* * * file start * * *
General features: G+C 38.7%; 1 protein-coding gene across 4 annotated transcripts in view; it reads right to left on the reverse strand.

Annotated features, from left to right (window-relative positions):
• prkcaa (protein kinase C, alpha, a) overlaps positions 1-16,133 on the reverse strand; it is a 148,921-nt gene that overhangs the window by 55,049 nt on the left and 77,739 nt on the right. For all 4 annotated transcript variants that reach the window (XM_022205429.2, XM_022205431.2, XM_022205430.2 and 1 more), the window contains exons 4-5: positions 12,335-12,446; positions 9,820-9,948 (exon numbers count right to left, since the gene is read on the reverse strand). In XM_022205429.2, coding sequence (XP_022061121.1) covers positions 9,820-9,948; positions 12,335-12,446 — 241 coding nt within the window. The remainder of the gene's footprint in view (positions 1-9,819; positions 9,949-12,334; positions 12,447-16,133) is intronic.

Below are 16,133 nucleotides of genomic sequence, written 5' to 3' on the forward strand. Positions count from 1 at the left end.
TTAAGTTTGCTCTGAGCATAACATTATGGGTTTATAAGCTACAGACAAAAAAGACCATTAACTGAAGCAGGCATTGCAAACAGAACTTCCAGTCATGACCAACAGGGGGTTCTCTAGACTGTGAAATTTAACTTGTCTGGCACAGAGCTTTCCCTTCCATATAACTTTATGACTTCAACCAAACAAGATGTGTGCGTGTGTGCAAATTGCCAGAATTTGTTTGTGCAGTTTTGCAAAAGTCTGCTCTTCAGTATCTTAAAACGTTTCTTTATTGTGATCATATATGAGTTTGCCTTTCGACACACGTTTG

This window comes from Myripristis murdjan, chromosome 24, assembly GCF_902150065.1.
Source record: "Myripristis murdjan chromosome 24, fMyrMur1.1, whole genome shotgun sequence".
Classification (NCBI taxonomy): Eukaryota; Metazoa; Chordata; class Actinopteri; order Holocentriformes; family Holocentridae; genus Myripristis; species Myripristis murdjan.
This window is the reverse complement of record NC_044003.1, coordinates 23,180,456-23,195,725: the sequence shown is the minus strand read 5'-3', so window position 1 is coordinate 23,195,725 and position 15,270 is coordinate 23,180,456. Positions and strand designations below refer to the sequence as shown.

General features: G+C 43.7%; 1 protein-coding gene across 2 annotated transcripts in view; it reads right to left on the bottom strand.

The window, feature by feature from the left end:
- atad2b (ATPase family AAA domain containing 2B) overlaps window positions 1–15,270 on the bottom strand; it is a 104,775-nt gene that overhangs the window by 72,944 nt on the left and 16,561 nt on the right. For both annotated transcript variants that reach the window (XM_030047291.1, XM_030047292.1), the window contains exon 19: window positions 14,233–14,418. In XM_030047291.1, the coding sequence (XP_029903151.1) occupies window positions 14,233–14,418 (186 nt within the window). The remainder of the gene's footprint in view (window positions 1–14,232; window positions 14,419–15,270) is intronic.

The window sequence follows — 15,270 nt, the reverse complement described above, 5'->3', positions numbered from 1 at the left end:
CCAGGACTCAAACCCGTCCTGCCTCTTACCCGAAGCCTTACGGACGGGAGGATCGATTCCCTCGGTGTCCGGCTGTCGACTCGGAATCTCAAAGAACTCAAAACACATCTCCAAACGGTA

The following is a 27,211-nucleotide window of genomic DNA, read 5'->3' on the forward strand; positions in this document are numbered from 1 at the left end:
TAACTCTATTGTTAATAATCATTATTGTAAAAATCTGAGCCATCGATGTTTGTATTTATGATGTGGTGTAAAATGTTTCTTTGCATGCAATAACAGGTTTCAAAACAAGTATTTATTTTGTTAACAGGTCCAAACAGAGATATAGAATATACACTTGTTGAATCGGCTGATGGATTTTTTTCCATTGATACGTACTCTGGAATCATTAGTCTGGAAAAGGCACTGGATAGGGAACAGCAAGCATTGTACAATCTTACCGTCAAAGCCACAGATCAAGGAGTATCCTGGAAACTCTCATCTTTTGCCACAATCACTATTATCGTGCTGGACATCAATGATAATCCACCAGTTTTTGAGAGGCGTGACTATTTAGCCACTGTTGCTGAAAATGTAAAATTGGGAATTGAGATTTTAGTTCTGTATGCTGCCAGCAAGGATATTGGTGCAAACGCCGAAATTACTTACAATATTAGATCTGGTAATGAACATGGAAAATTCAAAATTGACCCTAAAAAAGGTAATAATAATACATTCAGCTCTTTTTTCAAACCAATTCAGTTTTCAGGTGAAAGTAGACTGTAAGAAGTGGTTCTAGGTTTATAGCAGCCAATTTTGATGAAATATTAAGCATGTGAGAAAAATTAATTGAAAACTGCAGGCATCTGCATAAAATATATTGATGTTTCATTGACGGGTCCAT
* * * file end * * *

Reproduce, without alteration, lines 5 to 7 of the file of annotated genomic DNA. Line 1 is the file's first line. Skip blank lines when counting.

TTAAGTTTGCTCTGAGCATAACATTATGGGTTTATAAGCTACAGACAAAAAAGACCATTAACTGAAGCAGGCATTGCAAACAGAACTTCCAGTCATGACCAACAGGGGGTTCTCTAGACTGTGAAATTTAACTTGTCTGGCACAGAGCTTTCCCTTCCATATAACTTTATGACTTCAACCAAACAAGATGTGTGCGTGTGTGCAAATTGCCAGAATTTGTTTGTGCAGTTTTGCAAAAGTCTGCTCTTCAGTATCTTAAAACGTTTCTTTATTGTGATCATATATGAGTTTGCCTTTCGACACACGTTTG

This window comes from Myripristis murdjan, chromosome 24, assembly GCF_902150065.1.
Source record: "Myripristis murdjan chromosome 24, fMyrMur1.1, whole genome shotgun sequence".